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Wednesday, 30th July 2014

API Review of Books

Altitude BirdIssue 44
Features reviews by Kathleen Broderick, Linn Miller, Christine Choo, Bill Thorpe, David Ritter, Eve Vincent, Stephanie Bishop, Alison Miles, Richard Kay, Amanda Day, Bernard Whimpress, Mads Clausen, Marion May Campbell, Sylvia Alston, Catie Gilchrist, Eva Chapman, Lucy Dougan, Stephen Lawrence and Nathanael O'Reilly. Click here for more details.


Altitude BirdPopular Music: Practices, Formations and Change - Australian Perspectives
The papers collected here in this special edition of Altitude offer a brief snapshot of popular music research broadly connected with Australia. The essays demonstrate the variety of theoretical and methodological approaches used by researchers in the fields of popular music studies and cultural studies to explore themes of popular music practice, formation and change in an Australian context. Click here for more details.

Network Scholars

Pauline Hanson, Free Speech and Reconciliation

  • Lisa Hill
    Pauline Hanson’s comments in parliament on the so-called ‘race issue’ have been divisive. She has referred to ‘the privileges that Aboriginals enjoy over other Australians’ and has been critical of the so-called ‘guilt’ or ‘Aboriginal Industry’ putatively generated and defended by ‘the fat cats, bureaucrats and do gooders’ who are said to feed off it.1 Ms Hanson has spoken, often inaccurately but with legal impunity, giving rise to a number of questions about the rights, duties and special privileges of parliamentarians ...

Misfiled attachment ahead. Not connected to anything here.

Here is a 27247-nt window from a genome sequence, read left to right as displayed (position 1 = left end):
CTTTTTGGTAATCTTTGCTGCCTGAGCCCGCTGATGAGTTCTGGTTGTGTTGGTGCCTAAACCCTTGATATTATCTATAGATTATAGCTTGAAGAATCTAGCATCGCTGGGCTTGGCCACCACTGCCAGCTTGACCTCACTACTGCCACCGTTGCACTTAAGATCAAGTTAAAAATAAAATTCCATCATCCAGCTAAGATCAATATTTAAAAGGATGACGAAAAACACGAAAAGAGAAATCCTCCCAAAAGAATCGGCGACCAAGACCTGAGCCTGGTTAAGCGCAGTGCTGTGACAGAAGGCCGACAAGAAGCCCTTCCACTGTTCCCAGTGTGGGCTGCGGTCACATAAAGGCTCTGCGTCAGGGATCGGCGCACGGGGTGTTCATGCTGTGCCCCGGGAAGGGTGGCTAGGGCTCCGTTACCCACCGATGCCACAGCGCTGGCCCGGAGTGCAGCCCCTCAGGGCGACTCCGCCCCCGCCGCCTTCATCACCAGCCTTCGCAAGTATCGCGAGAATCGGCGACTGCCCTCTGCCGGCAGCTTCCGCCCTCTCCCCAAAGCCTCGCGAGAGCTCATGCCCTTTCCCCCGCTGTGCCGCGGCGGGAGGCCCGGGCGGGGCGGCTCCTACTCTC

Click here to read more.

Network Review of Books

First Peoples: Indigenous Cultures and their Futures (2005)

  • imageReviewed by Ravi De Costa in the April 2006 issue.
    Jeffrey Sissons' short but lucid book describes what he sees as a major revival of Indigenous culture in the settler nations of the New World. He argues that this revival, to a significant degree, is relational: bound up the processes by which settler societies are seeking to restore their legitimacy. Indigenous revivals and New World societies' search for post-colonial status are two sides of the same historical coin. Sissons simplifies the potentially unwieldy topic of global indigeneity by making a firm distinction at the start of the book between Indigenous cultures of the New World (the ... read more.

Strata: Deserts Past, Present and Future. An Environmental Art Project about a Significant Cultural Place (2005)

  • imageReviewed by Lynne Barwick in the October 2005 issue.
    Strata was a project that consisted of an expedition, an art exhibition and a resulting publication that outlines its rationale, methodology and practice. The environmental artist Mandy Martin collaborated with archaeologist Mike Smith and environmental historian Libby Robin, along with pastoralist Guy Fitzhardinge and ecologist Jake Gillen. The group travelled to the Cleland Hills in the Northern Territory and were based at a rock shelter, Puritjarra, where Smith made significant archaeological finds in the 1980s proving 35,000 years of continuous desert dwelling. The publication documents ... read more.